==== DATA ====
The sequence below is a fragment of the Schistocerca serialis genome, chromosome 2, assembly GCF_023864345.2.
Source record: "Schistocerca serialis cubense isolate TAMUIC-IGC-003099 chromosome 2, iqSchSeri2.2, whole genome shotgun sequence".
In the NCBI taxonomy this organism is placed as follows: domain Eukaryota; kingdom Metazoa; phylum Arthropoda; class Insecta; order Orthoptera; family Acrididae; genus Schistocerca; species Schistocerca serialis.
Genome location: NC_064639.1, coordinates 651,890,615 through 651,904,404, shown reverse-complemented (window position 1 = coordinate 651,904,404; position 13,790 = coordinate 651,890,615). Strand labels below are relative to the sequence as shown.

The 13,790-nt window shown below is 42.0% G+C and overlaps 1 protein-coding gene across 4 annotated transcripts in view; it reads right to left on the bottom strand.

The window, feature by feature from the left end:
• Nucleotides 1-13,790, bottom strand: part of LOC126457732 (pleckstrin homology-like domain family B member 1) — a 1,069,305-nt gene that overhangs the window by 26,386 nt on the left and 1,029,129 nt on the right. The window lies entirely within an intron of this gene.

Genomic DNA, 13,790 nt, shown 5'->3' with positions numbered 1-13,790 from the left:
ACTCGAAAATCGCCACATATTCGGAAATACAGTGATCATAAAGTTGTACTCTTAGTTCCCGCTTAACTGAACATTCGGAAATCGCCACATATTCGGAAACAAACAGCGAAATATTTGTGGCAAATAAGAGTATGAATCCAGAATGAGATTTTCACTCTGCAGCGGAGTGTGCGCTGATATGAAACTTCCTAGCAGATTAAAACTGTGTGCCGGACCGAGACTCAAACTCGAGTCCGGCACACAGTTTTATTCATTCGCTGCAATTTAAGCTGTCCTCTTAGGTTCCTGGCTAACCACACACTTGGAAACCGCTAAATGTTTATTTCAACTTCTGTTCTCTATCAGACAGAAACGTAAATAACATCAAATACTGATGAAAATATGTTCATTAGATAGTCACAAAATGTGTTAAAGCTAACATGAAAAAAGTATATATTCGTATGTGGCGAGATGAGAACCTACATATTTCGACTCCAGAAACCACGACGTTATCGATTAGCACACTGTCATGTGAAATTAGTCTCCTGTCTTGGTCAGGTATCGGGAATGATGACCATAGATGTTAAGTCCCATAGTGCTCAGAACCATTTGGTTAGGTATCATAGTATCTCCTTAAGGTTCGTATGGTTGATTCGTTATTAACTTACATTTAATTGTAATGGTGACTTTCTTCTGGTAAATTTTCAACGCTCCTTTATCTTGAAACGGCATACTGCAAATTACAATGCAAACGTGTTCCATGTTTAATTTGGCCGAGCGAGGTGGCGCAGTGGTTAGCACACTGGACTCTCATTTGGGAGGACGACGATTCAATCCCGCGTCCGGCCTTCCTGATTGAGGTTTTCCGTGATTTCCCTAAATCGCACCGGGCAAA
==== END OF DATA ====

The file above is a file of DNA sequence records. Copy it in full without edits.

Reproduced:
The sequence below is a fragment of the Schistocerca serialis genome, chromosome 2, assembly GCF_023864345.2.
Source record: "Schistocerca serialis cubense isolate TAMUIC-IGC-003099 chromosome 2, iqSchSeri2.2, whole genome shotgun sequence".
In the NCBI taxonomy this organism is placed as follows: domain Eukaryota; kingdom Metazoa; phylum Arthropoda; class Insecta; order Orthoptera; family Acrididae; genus Schistocerca; species Schistocerca serialis.
Genome location: NC_064639.1, coordinates 651,890,615 through 651,904,404, shown reverse-complemented (window position 1 = coordinate 651,904,404; position 13,790 = coordinate 651,890,615). Strand labels below are relative to the sequence as shown.

The 13,790-nt window shown below is 42.0% G+C and overlaps 1 protein-coding gene across 4 annotated transcripts in view; it reads right to left on the bottom strand.

The window, feature by feature from the left end:
• Nucleotides 1-13,790, bottom strand: part of LOC126457732 (pleckstrin homology-like domain family B member 1) — a 1,069,305-nt gene that overhangs the window by 26,386 nt on the left and 1,029,129 nt on the right. The window lies entirely within an intron of this gene.

Genomic DNA, 13,790 nt, shown 5'->3' with positions numbered 1-13,790 from the left:
ACTCGAAAATCGCCACATATTCGGAAATACAGTGATCATAAAGTTGTACTCTTAGTTCCCGCTTAACTGAACATTCGGAAATCGCCACATATTCGGAAACAAACAGCGAAATATTTGTGGCAAATAAGAGTATGAATCCAGAATGAGATTTTCACTCTGCAGCGGAGTGTGCGCTGATATGAAACTTCCTAGCAGATTAAAACTGTGTGCCGGACCGAGACTCAAACTCGAGTCCGGCACACAGTTTTATTCATTCGCTGCAATTTAAGCTGTCCTCTTAGGTTCCTGGCTAACCACACACTTGGAAACCGCTAAATGTTTATTTCAACTTCTGTTCTCTATCAGACAGAAACGTAAATAACATCAAATACTGATGAAAATATGTTCATTAGATAGTCACAAAATGTGTTAAAGCTAACATGAAAAAAGTATATATTCGTATGTGGCGAGATGAGAACCTACATATTTCGACTCCAGAAACCACGACGTTATCGATTAGCACACTGTCATGTGAAATTAGTCTCCTGTCTTGGTCAGGTATCGGGAATGATGACCATAGATGTTAAGTCCCATAGTGCTCAGAACCATTTGGTTAGGTATCATAGTATCTCCTTAAGGTTCGTATGGTTGATTCGTTATTAACTTACATTTAATTGTAATGGTGACTTTCTTCTGGTAAATTTTCAACGCTCCTTTATCTTGAAACGGCATACTGCAAATTACAATGCAAACGTGTTCCATGTTTAATTTGGCCGAGCGAGGTGGCGCAGTGGTTAGCACACTGGACTCTCATTTGGGAGGACGACGATTCAATCCCGCGTCCGGCCTTCCTGATTGAGGTTTTCCGTGATTTCCCTAAATCGCACCGGGCAAA